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I frequently see questions asked in project management discussion groups about hybrid projects. As I wrote in last week’s article, projects themselves can’t be waterfall, agile, traditional or hybrid but how we approach them can be.

But what does “hybrid” really mean?

The Oxford English Dictionary’s first definition relates to the zoological use of the term which isn’t too helpful, but the second is: “A thing made by combining two different elements; a mixture.” In the context of projects, the most common usage relates to the combination of predictive and adaptive approaches.

Using this definition, we can see that there are quite a few ways in which a project can be delivered using a hybrid approach including:

  • Using a life cycle which uses both predictive and adaptive phases. An example of this is “Water-Scrum-Fall” which is a common interim step which some teams adopt when moving from a predictive to an adaptive life cycle.
  • Using different life cycle approaches to complete different deliverables within the overall project scope. For example, the automation of an existing business process might involve an adaptive approach for the business process and the supporting system whereas the change management deliverables such as end user training materials might be produced in a predictive manner.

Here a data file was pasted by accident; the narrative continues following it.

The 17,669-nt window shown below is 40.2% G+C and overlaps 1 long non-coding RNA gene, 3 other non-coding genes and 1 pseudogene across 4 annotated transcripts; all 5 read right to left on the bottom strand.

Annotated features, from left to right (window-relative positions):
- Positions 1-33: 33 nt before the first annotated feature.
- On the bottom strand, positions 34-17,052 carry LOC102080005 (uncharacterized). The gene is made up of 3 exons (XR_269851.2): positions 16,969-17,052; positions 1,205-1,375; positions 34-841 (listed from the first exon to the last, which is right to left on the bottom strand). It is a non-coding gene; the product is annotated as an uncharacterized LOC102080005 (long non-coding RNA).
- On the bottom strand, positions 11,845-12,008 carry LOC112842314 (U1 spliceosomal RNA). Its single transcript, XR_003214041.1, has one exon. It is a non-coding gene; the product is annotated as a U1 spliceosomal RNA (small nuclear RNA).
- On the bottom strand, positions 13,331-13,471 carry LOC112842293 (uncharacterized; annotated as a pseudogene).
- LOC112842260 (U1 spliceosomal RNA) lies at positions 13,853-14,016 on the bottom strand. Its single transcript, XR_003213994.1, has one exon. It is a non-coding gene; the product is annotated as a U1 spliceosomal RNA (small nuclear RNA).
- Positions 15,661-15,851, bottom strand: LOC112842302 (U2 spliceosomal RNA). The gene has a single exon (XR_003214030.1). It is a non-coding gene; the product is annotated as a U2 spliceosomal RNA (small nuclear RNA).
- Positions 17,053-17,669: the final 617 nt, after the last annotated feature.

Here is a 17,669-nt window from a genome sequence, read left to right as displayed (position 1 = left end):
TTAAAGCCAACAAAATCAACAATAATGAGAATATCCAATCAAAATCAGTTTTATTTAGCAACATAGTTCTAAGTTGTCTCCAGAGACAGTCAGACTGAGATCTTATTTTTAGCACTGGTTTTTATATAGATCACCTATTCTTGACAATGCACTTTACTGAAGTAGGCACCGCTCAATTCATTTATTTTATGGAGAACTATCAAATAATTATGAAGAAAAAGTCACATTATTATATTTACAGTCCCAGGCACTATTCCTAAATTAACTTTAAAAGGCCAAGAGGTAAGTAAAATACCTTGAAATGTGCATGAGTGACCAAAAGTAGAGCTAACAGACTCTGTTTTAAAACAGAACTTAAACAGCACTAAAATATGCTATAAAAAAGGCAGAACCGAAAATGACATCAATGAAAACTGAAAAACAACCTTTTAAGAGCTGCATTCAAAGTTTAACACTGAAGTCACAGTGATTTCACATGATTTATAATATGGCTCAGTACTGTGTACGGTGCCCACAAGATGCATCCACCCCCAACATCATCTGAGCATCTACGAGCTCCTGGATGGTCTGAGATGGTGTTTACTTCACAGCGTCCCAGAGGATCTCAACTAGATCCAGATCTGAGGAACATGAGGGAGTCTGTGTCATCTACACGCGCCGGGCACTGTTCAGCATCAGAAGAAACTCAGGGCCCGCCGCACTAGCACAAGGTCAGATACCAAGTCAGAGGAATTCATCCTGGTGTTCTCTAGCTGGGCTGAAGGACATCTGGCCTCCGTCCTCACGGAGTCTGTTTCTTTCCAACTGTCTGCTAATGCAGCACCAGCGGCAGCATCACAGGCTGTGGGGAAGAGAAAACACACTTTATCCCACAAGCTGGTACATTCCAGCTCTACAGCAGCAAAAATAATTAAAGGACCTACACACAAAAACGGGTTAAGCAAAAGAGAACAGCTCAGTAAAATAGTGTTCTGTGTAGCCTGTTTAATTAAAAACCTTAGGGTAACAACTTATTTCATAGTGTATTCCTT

• Using a combination of methods drawn from predictive and adaptive toolkits. For example, we might use a work breakdown structure to help define project scope to a manageable level of detail, but then use work boards and hold daily coordination events to support the delivery of that scope.

Given that there are so many ways of being hybrid, it is a reasonable assertion that the majority of projects will in fact follow a hybrid delivery method. Predictive and adaptive approaches are just extremes on a continuum and most projects will fall somewhere between those points.

So when someone asks the question “What is hybrid project management?”, the answer should be the same as it would be for any project management approach. Tailor your approach to fit the needs of the project drawing on predictive, adaptive and any other applicable toolkits while remaining aligned with enterprise standards and policies.

(If you liked this article, why not read my book Easy in Theory, Difficult in Practice which contains 100 other lessons on project leadership? It’s available on  and on  as well as a number of other online book stores)

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